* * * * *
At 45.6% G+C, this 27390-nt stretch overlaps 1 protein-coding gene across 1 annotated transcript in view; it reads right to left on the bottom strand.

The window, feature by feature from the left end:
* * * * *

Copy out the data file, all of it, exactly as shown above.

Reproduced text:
At 45.6% G+C, this 27390-nt stretch overlaps 1 protein-coding gene across 1 annotated transcript in view; it reads right to left on the bottom strand.

The window, feature by feature from the left end: